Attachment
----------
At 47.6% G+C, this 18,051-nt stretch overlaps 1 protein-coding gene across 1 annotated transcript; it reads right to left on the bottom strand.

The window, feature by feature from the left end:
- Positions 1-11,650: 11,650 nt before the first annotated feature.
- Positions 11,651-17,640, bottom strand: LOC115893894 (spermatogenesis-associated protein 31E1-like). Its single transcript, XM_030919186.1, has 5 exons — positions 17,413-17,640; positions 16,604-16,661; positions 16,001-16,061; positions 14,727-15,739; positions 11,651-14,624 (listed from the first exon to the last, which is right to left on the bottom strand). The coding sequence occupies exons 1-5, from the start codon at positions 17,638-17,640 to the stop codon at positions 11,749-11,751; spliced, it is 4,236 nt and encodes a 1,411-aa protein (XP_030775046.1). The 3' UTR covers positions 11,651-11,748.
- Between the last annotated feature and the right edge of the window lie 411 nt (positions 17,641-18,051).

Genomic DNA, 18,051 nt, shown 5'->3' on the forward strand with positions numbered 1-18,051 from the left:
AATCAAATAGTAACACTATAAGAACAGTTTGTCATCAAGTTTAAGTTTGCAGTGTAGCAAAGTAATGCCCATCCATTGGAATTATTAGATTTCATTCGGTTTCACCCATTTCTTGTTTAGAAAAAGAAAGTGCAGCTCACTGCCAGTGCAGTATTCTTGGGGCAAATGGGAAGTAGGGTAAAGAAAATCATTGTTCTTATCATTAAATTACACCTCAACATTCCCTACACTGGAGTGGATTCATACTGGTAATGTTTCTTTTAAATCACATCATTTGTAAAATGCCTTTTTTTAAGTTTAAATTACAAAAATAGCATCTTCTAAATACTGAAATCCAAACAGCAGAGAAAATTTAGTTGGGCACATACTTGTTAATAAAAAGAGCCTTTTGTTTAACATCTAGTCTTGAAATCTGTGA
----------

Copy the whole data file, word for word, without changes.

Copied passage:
At 47.6% G+C, this 18,051-nt stretch overlaps 1 protein-coding gene across 1 annotated transcript; it reads right to left on the bottom strand.

The window, feature by feature from the left end:
- Positions 1-11,650: 11,650 nt before the first annotated feature.
- Positions 11,651-17,640, bottom strand: LOC115893894 (spermatogenesis-associated protein 31E1-like). Its single transcript, XM_030919186.1, has 5 exons — positions 17,413-17,640; positions 16,604-16,661; positions 16,001-16,061; positions 14,727-15,739; positions 11,651-14,624 (listed from the first exon to the last, which is right to left on the bottom strand). The coding sequence occupies exons 1-5, from the start codon at positions 17,638-17,640 to the stop codon at positions 11,749-11,751; spliced, it is 4,236 nt and encodes a 1,411-aa protein (XP_030775046.1). The 3' UTR covers positions 11,651-11,748.
- Between the last annotated feature and the right edge of the window lie 411 nt (positions 17,641-18,051).

Genomic DNA, 18,051 nt, shown 5'->3' on the forward strand with positions numbered 1-18,051 from the left:
AATCAAATAGTAACACTATAAGAACAGTTTGTCATCAAGTTTAAGTTTGCAGTGTAGCAAAGTAATGCCCATCCATTGGAATTATTAGATTTCATTCGGTTTCACCCATTTCTTGTTTAGAAAAAGAAAGTGCAGCTCACTGCCAGTGCAGTATTCTTGGGGCAAATGGGAAGTAGGGTAAAGAAAATCATTGTTCTTATCATTAAATTACACCTCAACATTCCCTACACTGGAGTGGATTCATACTGGTAATGTTTCTTTTAAATCACATCATTTGTAAAATGCCTTTTTTTAAGTTTAAATTACAAAAATAGCATCTTCTAAATACTGAAATCCAAACAGCAGAGAAAATTTAGTTGGGCACATACTTGTTAATAAAAAGAGCCTTTTGTTTAACATCTAGTCTTGAAATCTGTGA